The Dallas Stars have been struggling to put it all together this season, but they were able to pull off a hard-working, complete 60-minute effort Saturday night in a win over the Montreal Canadiens. The 4-1 win ended the Stars’ four-game losing. Sure, Montreal was on the second night of a back-to-back, but there are plenty of positives for the Stars to take out of this game and one overshadows them all.
Yes, ending the losing streak is great. Keeping yourself in the battle for the final wild card spot is crucial. Having Tyler Seguin take over as top goal-scorer and point-producer in the league is beyond wonderful. Giving up less than 20 shots for the first time this season and allowing fewer than two goals for the first time in 8 games is a big step in the right direction, defensively. Scoring two power plays in a single game for the first time since November 22 is encouraging. Despite all the positives, there is one takeaway that trumps them all.
The Biggest Positive for the Dallas Stars
The best part of the Stars win was that they finally looked like the team they were last season and more like the team they could and should be this season. The Stars sped up and down the ice with lots of puck support. Just that alone has been elusive for Dallas this season. The Stars power play got on the board twice and looked dangerous most of their six opportunities, even though they nearly gave up a short-handed goal again.
In the defensive zone, the Stars seemed eager and invigorated to play as a unit. When defensemen pinched into the offensive zone, forwards purposefully covered the appropriate open ice. There was little gliding or watching. The Stars were collapsing into front of the net and diving in front of shots to help their goaltender out, finishing the game with 18 blocks. They finished with 10 takeaways and 23 hits.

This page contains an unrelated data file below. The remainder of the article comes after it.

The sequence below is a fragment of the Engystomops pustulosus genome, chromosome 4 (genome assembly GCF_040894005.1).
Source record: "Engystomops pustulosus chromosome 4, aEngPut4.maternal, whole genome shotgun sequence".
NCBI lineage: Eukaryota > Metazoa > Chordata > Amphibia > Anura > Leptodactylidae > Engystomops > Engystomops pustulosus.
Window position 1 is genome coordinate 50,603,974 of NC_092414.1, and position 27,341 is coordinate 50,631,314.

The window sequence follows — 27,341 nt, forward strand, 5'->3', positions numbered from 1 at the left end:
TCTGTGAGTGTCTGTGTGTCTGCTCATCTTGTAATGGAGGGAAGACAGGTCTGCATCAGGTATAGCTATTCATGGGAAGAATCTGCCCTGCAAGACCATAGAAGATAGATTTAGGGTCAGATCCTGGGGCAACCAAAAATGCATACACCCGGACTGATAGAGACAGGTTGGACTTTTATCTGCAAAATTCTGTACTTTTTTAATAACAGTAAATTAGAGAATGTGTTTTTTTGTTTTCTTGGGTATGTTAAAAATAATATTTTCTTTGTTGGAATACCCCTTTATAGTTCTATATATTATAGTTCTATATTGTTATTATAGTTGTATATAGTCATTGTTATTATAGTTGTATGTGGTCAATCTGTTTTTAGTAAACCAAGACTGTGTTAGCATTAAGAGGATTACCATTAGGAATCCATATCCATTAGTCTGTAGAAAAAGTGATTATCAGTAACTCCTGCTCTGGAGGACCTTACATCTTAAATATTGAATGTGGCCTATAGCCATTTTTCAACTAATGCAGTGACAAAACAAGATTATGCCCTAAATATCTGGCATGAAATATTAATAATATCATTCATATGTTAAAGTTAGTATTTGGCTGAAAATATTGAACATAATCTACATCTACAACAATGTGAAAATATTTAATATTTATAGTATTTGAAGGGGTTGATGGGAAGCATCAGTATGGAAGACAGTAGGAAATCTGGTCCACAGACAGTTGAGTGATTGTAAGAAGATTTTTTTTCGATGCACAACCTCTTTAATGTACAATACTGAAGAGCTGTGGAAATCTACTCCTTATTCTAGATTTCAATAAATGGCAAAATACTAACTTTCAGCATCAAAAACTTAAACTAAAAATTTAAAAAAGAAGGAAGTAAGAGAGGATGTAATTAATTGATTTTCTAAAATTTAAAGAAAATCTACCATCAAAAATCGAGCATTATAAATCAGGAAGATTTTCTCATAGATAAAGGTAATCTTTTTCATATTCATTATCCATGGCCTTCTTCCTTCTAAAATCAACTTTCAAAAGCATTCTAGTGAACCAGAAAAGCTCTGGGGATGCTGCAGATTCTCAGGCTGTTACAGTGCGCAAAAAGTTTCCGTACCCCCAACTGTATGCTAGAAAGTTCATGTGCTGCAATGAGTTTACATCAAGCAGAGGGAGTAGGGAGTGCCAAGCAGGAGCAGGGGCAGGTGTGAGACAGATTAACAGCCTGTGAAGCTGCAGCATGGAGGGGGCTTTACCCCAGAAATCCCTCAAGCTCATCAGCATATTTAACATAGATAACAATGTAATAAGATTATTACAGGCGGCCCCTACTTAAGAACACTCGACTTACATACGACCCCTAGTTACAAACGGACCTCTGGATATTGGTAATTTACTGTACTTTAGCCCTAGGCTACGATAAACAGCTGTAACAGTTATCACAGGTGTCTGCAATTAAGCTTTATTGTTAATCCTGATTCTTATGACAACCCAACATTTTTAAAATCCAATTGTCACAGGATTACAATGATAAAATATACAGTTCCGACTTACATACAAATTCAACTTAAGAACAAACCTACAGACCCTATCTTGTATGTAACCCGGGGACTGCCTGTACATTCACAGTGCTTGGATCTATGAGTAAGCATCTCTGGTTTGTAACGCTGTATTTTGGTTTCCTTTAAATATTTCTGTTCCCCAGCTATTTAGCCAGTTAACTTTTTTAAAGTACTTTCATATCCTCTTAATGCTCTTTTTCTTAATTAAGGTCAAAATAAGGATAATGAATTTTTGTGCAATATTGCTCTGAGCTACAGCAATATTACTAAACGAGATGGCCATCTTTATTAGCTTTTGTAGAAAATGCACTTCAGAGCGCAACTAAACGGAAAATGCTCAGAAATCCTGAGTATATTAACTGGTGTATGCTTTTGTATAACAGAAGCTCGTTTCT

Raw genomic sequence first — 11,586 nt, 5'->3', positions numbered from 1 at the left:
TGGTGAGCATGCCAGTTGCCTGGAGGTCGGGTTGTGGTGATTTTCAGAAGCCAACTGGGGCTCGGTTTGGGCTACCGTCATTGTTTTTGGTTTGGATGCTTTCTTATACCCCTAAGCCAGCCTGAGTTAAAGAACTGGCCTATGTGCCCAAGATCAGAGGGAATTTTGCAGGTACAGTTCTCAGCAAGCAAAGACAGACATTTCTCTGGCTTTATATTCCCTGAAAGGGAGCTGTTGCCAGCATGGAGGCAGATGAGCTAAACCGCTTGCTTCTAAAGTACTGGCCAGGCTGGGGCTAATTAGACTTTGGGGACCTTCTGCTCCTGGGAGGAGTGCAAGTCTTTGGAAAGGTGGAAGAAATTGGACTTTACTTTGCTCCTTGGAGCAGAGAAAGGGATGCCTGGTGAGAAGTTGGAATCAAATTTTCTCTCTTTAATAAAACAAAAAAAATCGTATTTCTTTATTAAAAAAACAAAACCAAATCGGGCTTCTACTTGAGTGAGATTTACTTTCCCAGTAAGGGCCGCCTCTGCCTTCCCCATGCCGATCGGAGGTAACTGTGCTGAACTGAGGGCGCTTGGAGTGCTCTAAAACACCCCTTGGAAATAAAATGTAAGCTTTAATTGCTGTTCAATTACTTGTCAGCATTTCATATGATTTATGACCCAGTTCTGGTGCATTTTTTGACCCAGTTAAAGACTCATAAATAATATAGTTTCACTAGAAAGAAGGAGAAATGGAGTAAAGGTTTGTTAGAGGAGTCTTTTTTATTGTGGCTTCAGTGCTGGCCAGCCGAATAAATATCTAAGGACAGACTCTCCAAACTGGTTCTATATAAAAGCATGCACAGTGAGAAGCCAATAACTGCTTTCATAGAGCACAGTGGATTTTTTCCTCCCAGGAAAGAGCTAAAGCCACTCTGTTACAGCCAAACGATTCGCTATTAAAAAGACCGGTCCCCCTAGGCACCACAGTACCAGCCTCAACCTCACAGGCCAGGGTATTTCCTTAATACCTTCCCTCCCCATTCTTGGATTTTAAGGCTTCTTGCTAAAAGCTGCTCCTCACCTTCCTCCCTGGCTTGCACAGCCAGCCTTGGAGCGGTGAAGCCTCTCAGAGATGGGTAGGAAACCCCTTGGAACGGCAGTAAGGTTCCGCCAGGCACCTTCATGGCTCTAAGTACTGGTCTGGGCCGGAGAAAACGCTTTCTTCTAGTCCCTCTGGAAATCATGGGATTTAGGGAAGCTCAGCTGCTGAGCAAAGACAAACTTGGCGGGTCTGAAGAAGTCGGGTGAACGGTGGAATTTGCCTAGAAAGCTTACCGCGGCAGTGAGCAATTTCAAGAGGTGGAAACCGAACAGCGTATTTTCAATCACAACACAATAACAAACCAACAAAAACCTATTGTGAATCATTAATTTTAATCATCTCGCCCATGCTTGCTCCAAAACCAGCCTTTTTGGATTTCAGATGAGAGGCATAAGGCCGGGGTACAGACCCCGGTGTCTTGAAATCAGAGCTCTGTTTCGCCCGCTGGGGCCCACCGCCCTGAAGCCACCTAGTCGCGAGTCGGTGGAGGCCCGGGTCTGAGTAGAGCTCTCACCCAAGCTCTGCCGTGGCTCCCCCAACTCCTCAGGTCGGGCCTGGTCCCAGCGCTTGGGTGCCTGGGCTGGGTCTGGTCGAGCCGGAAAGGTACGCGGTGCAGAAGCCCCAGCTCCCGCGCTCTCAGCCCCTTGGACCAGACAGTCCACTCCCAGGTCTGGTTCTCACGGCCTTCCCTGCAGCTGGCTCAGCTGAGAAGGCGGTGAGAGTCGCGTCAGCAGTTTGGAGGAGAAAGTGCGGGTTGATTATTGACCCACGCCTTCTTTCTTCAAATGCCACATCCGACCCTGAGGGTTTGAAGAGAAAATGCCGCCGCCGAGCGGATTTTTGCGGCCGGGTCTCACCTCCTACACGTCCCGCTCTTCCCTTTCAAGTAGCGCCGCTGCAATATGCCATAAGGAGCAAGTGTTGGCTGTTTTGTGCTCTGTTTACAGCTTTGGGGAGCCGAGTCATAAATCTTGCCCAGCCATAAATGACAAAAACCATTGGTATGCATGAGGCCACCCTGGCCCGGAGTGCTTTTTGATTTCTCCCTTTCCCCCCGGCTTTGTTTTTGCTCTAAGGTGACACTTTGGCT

Kari Lehtonen did not have a necessarily busy night, but he did make several outstanding saves to keep the Stars ahead including stopping a breakaway for his first save of the game and making a calf save with his back to the shooter later on.
As good a 20 minutes as we have seen from the @DallasStars at home this year. the theory of Forecheck, Backcheck, PAYCHECK at it’s best
— Bruce LeVine (@BruceLeVinePuck) December 7, 2014
A Complete Effort
The Stars threw everything they had at the Canadiens in the first period. They put 23 shots in the first two periods and dominated play for the first 30 minutes of the game. When Sven Andrighetto put Montreal on the board 2:21 into the third period, the Stars and their fans probably got a bad gut feeling, especially considering Dallas’ third-period collapses at home this season. “Here we go again” probably snuck into most minds, but the Stars clamped down. They did not let Montreal dictate the period. They did not crumble away and undo what they had built in the first two periods. The Stars were responsible and smart with and without the puck. They took as many shots as they allowed (six) and sealed the deal with an empty net goal with over a minute left.
Overall, the Stars seemed more determined, more energetic and more efficient. There was something different about them. Despite a slight lull in the second period and giving up an early third period goal, the Stars had energy and tenacity throughout the game. For much of this season so far, the Stars have not been able to put together a complete team effort for 60 minutes. This game was exactly what they needed and what everyone has expected.
It’s a strong reminder of what the Stars are capable of, and it is a glimmer of hope in troubling times.
Mohammad received his Bachelor’s Degree in Journalism from the University of Texas at Arlington with a minor in English.